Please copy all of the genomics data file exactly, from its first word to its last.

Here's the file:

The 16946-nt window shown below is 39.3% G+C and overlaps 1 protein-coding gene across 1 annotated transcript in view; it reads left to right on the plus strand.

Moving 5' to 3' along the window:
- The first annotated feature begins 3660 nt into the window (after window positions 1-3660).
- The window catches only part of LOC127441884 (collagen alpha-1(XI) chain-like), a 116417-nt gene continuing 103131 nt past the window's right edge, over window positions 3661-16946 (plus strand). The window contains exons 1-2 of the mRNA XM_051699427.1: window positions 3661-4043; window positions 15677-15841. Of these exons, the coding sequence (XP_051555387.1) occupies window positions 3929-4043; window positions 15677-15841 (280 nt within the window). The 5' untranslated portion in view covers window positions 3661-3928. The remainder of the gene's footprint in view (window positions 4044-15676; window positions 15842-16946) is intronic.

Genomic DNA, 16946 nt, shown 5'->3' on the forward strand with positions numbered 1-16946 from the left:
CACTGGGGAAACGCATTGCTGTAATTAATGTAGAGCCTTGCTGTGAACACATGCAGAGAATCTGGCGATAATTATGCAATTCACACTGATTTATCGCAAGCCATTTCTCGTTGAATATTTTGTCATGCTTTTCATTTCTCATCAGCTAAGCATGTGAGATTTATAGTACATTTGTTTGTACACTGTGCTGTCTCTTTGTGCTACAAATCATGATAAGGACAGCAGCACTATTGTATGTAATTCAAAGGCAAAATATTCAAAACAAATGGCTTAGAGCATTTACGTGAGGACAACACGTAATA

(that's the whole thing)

The 16946-nt window shown below is 39.3% G+C and overlaps 1 protein-coding gene across 1 annotated transcript in view; it reads left to right on the plus strand.

Moving 5' to 3' along the window:
- The first annotated feature begins 3660 nt into the window (after window positions 1-3660).
- The window catches only part of LOC127441884 (collagen alpha-1(XI) chain-like), a 116417-nt gene continuing 103131 nt past the window's right edge, over window positions 3661-16946 (plus strand). The window contains exons 1-2 of the mRNA XM_051699427.1: window positions 3661-4043; window positions 15677-15841. Of these exons, the coding sequence (XP_051555387.1) occupies window positions 3929-4043; window positions 15677-15841 (280 nt within the window). The 5' untranslated portion in view covers window positions 3661-3928. The remainder of the gene's footprint in view (window positions 4044-15676; window positions 15842-16946) is intronic.

Genomic DNA, 16946 nt, shown 5'->3' on the forward strand with positions numbered 1-16946 from the left:
CACTGGGGAAACGCATTGCTGTAATTAATGTAGAGCCTTGCTGTGAACACATGCAGAGAATCTGGCGATAATTATGCAATTCACACTGATTTATCGCAAGCCATTTCTCGTTGAATATTTTGTCATGCTTTTCATTTCTCATCAGCTAAGCATGTGAGATTTATAGTACATTTGTTTGTACACTGTGCTGTCTCTTTGTGCTACAAATCATGATAAGGACAGCAGCACTATTGTATGTAATTCAAAGGCAAAATATTCAAAACAAATGGCTTAGAGCATTTACGTGAGGACAACACGTAATA